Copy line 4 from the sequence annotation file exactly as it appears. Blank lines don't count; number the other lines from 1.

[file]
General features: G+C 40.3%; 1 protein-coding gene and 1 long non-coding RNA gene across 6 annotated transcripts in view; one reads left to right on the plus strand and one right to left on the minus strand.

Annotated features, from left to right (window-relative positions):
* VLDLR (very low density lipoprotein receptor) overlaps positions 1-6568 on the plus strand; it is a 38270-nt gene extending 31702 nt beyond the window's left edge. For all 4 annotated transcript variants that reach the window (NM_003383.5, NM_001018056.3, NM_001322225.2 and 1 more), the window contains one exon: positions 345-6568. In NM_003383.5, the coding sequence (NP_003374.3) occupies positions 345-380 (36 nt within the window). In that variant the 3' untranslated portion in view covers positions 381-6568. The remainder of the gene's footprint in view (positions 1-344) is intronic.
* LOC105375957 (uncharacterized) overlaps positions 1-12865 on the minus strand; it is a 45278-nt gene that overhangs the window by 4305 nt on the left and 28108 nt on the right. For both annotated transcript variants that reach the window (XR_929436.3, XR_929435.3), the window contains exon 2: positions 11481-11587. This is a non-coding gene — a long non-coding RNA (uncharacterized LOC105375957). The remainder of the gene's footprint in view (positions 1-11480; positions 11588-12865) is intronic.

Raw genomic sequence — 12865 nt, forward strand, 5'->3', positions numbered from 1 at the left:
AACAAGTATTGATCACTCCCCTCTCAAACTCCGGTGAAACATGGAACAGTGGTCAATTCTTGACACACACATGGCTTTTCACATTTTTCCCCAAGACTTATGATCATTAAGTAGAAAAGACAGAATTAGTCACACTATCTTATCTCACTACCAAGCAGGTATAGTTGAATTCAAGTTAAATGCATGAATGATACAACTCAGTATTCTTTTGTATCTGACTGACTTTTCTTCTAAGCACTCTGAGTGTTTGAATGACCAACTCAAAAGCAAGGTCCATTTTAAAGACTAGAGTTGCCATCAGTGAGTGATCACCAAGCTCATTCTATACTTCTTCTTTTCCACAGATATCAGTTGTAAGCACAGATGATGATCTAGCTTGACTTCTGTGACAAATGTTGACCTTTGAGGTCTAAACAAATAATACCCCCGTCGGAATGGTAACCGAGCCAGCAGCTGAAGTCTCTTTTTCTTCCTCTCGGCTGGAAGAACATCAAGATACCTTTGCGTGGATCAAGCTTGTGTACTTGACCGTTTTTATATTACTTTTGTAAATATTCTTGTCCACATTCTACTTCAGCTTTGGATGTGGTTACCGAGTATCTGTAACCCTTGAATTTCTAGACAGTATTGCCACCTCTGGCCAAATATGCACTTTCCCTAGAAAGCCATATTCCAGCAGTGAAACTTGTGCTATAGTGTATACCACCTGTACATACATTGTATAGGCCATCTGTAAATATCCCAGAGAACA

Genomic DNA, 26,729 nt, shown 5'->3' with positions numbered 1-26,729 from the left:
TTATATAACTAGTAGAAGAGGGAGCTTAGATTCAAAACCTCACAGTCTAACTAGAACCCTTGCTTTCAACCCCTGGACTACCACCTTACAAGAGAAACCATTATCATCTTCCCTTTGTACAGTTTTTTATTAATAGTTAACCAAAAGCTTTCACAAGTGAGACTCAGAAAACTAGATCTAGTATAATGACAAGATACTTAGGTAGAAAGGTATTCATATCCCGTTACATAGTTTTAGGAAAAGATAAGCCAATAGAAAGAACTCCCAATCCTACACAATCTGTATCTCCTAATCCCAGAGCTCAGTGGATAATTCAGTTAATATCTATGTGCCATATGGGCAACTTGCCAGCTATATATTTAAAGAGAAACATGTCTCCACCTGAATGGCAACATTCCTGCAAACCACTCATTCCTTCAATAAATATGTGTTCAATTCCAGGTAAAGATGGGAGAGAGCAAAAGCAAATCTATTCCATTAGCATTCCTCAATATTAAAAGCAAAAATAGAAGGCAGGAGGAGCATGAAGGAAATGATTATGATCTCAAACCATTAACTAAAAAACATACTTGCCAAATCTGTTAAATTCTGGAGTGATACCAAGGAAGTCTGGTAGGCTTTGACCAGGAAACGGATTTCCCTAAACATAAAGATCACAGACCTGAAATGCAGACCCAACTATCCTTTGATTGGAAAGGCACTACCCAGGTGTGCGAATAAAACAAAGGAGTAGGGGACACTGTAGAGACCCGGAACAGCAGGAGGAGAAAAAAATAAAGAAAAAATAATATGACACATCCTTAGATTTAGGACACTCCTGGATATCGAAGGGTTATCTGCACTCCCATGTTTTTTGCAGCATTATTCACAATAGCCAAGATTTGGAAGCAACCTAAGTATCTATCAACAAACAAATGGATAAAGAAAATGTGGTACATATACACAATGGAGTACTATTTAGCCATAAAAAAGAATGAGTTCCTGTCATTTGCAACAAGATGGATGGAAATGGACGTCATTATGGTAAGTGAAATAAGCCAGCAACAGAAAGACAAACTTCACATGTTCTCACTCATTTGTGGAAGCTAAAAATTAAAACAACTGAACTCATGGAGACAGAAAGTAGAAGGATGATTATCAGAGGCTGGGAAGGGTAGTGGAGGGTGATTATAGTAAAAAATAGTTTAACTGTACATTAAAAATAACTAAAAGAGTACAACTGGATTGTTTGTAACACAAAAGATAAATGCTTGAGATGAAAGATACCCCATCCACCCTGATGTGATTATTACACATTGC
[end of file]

* LOC105375957 (uncharacterized) overlaps positions 1-12865 on the minus strand; it is a 45278-nt gene that overhangs the window by 4305 nt on the left and 28108 nt on the right. For both annotated transcript variants that reach the window (XR_929436.3, XR_929435.3), the window contains exon 2: positions 11481-11587. This is a non-coding gene — a long non-coding RNA (uncharacterized LOC105375957). The remainder of the gene's footprint in view (positions 1-11480; positions 11588-12865) is intronic.